I wrote Some Connecticut Gospel in the couple of months leading up to the 2008 presidential election. It’s partly a piece about Charles Ives, and how his music and inimitable personality have become a legend for composers, and also about some strange feelings (hope? patriotism?) that had been welling up inside me for the first time in my life.
Connecticut is unlike some other states, whose residents seem to have a strong sense of group identity, even pride. I never feel “Connecticutian”; I tend to think of myself as a misplaced Californian, even though I only spent the first five years of my life in the Bay Area. Did Connecticut used to have more of a personality? Before the factories shut down, before every city became a depressed corpse, before Route 7 became a parade of strip-malls and the southwest corner a spec-house paradise, the state must have had some real charm. Some Connecticut Gospel is a song of praise to this imagined place— Ives’s Connecticut.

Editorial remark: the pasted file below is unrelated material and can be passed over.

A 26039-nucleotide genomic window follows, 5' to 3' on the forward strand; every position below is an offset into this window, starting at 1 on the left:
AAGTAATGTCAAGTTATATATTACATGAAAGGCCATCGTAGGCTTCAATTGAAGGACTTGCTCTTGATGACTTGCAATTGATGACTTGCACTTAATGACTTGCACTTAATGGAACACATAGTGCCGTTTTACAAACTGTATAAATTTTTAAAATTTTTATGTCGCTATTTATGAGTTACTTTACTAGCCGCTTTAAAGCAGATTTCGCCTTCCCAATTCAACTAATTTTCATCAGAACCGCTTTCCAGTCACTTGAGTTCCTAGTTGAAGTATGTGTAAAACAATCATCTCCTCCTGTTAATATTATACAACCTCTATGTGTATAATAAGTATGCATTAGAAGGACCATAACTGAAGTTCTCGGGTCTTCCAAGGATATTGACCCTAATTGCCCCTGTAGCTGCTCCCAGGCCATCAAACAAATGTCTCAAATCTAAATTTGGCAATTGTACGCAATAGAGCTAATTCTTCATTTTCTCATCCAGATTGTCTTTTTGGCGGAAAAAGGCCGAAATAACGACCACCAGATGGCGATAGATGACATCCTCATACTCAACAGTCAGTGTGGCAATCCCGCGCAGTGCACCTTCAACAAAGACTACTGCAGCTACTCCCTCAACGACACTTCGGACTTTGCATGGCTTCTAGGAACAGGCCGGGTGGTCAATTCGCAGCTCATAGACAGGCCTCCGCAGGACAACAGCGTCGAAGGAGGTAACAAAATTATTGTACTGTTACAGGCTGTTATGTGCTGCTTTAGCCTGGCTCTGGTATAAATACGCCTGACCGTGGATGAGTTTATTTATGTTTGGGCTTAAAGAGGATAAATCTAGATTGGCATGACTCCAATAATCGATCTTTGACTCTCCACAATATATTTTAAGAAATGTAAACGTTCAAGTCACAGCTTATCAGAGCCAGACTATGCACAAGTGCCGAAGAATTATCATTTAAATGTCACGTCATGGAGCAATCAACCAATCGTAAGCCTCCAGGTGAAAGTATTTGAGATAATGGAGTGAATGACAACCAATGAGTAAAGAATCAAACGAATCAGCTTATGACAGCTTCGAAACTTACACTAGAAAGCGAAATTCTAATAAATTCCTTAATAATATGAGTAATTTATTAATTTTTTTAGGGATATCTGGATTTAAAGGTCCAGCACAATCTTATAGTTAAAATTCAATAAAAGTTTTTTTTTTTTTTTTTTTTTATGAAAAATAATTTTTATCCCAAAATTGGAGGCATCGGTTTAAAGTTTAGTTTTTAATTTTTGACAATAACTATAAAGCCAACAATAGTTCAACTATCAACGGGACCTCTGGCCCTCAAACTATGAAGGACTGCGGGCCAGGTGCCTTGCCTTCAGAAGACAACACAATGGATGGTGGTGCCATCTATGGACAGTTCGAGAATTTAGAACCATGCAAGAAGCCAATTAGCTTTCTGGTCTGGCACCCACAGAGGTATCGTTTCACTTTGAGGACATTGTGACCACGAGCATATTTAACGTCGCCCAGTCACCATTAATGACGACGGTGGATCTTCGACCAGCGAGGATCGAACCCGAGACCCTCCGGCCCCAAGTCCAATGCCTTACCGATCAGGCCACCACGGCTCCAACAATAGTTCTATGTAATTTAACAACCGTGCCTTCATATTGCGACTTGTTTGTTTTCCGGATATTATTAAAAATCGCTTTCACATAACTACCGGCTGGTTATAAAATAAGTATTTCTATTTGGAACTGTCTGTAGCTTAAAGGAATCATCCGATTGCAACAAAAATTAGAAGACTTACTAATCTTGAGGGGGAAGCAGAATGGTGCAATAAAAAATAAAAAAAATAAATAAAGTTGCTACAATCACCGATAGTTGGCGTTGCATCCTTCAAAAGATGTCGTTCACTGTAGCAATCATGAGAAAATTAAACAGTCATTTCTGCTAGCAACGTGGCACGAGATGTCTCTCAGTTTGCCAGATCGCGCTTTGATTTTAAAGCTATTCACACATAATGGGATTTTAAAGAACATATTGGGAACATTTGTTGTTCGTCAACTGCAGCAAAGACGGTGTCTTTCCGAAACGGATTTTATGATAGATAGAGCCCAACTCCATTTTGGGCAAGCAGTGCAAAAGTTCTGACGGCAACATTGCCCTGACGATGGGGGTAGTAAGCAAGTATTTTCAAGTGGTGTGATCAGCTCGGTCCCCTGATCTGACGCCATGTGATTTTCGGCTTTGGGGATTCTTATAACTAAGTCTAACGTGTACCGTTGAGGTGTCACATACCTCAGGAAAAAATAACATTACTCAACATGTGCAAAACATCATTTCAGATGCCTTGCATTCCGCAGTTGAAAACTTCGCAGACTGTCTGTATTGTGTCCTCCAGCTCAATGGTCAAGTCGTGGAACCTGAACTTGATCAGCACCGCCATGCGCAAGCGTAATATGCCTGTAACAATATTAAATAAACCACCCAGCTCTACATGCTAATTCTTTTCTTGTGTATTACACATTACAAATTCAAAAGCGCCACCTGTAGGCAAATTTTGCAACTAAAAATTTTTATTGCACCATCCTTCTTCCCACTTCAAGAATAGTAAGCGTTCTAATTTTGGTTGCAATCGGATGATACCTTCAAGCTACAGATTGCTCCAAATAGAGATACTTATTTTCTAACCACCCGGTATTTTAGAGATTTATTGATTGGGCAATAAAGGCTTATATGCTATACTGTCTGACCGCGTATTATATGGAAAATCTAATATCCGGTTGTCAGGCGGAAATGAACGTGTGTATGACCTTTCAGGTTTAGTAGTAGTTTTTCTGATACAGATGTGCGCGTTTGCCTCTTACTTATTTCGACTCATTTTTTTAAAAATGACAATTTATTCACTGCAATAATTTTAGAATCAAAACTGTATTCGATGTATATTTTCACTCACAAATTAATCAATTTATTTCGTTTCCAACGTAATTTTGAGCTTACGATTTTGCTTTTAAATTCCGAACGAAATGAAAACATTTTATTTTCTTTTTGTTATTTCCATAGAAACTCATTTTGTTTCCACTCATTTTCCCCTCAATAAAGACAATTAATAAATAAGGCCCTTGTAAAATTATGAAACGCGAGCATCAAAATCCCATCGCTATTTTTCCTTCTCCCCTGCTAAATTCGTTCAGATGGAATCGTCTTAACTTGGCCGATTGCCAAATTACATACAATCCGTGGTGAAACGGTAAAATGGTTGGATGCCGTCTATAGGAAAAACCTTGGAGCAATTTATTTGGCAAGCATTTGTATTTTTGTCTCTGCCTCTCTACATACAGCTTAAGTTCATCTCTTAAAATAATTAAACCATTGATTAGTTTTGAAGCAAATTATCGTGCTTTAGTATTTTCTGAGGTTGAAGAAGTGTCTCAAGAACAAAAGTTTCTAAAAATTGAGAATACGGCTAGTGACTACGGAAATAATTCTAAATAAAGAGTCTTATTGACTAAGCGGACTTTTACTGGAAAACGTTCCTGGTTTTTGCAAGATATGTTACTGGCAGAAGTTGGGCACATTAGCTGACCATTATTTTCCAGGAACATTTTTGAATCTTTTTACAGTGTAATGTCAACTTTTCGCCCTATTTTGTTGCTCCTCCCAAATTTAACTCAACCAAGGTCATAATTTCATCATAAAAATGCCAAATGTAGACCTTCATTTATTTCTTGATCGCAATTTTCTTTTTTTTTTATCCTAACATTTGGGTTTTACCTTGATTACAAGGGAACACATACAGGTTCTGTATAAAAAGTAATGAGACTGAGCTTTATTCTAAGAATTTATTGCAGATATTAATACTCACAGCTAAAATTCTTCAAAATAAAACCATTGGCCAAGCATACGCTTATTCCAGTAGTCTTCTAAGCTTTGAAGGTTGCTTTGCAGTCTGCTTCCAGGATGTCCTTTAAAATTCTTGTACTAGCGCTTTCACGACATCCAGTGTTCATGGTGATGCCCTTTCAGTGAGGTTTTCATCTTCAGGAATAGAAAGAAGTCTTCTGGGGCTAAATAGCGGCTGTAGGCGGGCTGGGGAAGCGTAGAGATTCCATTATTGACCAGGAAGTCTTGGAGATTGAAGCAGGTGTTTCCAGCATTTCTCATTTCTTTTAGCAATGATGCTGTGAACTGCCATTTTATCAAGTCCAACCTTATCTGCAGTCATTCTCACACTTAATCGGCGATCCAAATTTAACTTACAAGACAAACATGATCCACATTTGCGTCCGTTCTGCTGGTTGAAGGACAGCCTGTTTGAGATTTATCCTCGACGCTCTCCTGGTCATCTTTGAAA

ListenTimo Andres: Some Connecticut Gospel
recorded live at Sprague Hall, New Haven, CT, February 2010
performers Mindy Heinsohn, flute; Nicholas Akdag, bassoon; Matt Wright, trombone; Timo Andres, piano; So Young Kwon, violin; Vessilin Todorov, viola; Hannah Collins, ‘cello; Joe Magar, electric bass